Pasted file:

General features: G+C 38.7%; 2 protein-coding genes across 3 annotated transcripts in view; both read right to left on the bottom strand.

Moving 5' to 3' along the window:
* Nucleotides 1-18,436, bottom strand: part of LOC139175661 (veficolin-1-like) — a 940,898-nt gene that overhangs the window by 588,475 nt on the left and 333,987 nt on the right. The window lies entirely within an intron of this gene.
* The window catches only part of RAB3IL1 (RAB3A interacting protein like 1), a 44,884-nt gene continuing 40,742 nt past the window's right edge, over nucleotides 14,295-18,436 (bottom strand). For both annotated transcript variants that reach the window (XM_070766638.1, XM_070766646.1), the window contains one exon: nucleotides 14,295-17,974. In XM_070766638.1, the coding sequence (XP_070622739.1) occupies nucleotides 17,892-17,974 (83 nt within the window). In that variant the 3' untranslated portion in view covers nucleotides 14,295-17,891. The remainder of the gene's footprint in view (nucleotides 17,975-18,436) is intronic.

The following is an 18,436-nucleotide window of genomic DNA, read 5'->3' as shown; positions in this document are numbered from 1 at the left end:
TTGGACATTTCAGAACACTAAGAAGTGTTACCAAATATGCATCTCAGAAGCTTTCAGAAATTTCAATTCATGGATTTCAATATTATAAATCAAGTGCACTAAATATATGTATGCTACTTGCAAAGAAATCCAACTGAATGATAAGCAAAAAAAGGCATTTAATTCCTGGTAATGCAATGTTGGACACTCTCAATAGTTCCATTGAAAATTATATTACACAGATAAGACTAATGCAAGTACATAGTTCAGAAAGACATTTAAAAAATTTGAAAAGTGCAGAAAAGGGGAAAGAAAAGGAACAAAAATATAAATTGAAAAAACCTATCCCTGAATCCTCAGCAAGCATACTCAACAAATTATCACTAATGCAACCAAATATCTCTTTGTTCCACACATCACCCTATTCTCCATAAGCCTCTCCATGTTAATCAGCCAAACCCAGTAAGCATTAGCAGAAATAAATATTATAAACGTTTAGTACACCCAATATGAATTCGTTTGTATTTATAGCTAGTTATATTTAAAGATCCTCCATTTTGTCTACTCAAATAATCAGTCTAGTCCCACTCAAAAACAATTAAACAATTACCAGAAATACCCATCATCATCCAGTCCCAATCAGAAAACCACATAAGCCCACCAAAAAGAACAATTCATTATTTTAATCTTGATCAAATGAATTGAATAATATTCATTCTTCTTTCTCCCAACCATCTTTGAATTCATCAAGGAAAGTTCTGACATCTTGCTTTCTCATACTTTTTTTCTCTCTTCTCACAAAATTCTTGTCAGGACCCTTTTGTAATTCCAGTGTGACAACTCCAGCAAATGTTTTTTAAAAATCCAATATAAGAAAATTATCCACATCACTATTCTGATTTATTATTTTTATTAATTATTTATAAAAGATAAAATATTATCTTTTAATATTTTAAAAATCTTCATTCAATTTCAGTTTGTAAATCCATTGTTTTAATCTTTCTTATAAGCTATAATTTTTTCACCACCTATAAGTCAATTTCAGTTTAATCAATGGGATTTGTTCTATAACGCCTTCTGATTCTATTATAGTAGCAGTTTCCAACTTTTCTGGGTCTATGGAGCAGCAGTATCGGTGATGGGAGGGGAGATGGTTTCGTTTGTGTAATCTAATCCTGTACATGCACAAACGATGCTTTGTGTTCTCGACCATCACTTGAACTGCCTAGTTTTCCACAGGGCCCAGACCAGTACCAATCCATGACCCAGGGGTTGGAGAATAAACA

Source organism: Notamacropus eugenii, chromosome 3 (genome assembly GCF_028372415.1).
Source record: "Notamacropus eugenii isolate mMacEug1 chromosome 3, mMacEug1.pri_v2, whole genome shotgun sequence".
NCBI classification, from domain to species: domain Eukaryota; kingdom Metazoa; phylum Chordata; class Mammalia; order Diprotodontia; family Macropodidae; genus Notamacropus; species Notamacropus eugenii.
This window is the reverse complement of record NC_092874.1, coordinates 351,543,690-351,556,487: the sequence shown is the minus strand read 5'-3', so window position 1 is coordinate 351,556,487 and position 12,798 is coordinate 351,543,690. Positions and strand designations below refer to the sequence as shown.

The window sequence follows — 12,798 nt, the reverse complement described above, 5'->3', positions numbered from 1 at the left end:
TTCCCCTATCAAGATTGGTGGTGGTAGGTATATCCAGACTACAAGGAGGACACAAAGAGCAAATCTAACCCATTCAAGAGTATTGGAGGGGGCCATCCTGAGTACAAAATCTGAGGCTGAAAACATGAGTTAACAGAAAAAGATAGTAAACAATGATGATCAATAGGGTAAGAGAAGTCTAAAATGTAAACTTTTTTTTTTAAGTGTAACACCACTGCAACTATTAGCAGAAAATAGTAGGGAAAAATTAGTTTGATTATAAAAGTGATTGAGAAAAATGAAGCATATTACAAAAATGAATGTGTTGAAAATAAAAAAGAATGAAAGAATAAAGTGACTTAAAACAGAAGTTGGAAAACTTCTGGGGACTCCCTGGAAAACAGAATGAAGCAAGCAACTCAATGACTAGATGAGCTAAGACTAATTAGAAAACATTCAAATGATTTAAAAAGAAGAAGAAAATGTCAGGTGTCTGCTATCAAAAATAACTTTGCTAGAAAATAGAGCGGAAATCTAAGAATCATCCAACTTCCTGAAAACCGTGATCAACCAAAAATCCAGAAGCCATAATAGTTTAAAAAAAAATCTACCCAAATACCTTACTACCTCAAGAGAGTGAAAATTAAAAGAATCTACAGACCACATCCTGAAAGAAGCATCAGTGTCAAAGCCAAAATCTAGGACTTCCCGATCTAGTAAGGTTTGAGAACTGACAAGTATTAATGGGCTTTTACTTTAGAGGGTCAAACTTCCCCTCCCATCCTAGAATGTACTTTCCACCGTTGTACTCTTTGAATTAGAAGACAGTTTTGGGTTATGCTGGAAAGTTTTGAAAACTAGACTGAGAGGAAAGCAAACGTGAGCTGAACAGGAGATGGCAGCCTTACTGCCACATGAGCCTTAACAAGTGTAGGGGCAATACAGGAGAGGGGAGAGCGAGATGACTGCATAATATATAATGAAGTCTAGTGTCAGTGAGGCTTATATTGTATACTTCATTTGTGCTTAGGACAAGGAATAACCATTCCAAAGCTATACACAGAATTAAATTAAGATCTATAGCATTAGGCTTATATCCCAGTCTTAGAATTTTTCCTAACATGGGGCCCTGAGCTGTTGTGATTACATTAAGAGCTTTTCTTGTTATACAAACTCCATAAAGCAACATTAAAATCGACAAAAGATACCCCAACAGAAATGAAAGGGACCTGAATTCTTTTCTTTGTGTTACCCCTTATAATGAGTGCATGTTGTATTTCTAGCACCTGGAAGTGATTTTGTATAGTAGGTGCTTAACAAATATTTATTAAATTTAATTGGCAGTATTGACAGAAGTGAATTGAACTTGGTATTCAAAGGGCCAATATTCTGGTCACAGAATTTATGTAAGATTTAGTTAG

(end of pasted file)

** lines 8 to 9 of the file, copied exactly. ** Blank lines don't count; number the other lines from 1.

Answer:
Source record: "Notamacropus eugenii isolate mMacEug1 chromosome 3, mMacEug1.pri_v2, whole genome shotgun sequence".
NCBI classification, from domain to species: domain Eukaryota; kingdom Metazoa; phylum Chordata; class Mammalia; order Diprotodontia; family Macropodidae; genus Notamacropus; species Notamacropus eugenii.